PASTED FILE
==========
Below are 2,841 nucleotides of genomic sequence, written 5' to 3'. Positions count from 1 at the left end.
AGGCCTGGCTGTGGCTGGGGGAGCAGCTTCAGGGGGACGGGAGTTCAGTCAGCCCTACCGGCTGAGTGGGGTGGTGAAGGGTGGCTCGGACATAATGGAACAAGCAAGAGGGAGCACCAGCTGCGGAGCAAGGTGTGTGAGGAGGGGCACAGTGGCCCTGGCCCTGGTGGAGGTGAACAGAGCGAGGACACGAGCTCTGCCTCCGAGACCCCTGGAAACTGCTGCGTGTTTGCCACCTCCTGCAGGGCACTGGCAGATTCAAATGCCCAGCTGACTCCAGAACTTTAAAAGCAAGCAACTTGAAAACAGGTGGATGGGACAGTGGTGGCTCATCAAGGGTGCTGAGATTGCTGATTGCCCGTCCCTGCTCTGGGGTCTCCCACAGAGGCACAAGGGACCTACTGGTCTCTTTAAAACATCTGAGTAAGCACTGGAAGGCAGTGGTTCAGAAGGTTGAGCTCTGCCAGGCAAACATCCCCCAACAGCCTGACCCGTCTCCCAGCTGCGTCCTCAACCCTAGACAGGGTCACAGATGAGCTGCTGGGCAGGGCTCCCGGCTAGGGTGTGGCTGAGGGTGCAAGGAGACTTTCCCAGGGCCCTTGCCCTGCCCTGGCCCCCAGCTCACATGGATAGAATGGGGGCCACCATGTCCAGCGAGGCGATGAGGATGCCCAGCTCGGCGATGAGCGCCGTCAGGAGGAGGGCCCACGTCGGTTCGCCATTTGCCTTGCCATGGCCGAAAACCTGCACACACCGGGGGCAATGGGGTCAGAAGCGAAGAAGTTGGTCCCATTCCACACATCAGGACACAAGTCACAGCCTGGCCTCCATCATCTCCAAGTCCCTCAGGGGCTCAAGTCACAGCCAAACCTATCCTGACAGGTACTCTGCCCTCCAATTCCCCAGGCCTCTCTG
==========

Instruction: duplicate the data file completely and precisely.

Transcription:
Below are 2,841 nucleotides of genomic sequence, written 5' to 3'. Positions count from 1 at the left end.
AGGCCTGGCTGTGGCTGGGGGAGCAGCTTCAGGGGGACGGGAGTTCAGTCAGCCCTACCGGCTGAGTGGGGTGGTGAAGGGTGGCTCGGACATAATGGAACAAGCAAGAGGGAGCACCAGCTGCGGAGCAAGGTGTGTGAGGAGGGGCACAGTGGCCCTGGCCCTGGTGGAGGTGAACAGAGCGAGGACACGAGCTCTGCCTCCGAGACCCCTGGAAACTGCTGCGTGTTTGCCACCTCCTGCAGGGCACTGGCAGATTCAAATGCCCAGCTGACTCCAGAACTTTAAAAGCAAGCAACTTGAAAACAGGTGGATGGGACAGTGGTGGCTCATCAAGGGTGCTGAGATTGCTGATTGCCCGTCCCTGCTCTGGGGTCTCCCACAGAGGCACAAGGGACCTACTGGTCTCTTTAAAACATCTGAGTAAGCACTGGAAGGCAGTGGTTCAGAAGGTTGAGCTCTGCCAGGCAAACATCCCCCAACAGCCTGACCCGTCTCCCAGCTGCGTCCTCAACCCTAGACAGGGTCACAGATGAGCTGCTGGGCAGGGCTCCCGGCTAGGGTGTGGCTGAGGGTGCAAGGAGACTTTCCCAGGGCCCTTGCCCTGCCCTGGCCCCCAGCTCACATGGATAGAATGGGGGCCACCATGTCCAGCGAGGCGATGAGGATGCCCAGCTCGGCGATGAGCGCCGTCAGGAGGAGGGCCCACGTCGGTTCGCCATTTGCCTTGCCATGGCCGAAAACCTGCACACACCGGGGGCAATGGGGTCAGAAGCGAAGAAGTTGGTCCCATTCCACACATCAGGACACAAGTCACAGCCTGGCCTCCATCATCTCCAAGTCCCTCAGGGGCTCAAGTCACAGCCAAACCTATCCTGACAGGTACTCTGCCCTCCAATTCCCCAGGCCTCTCTG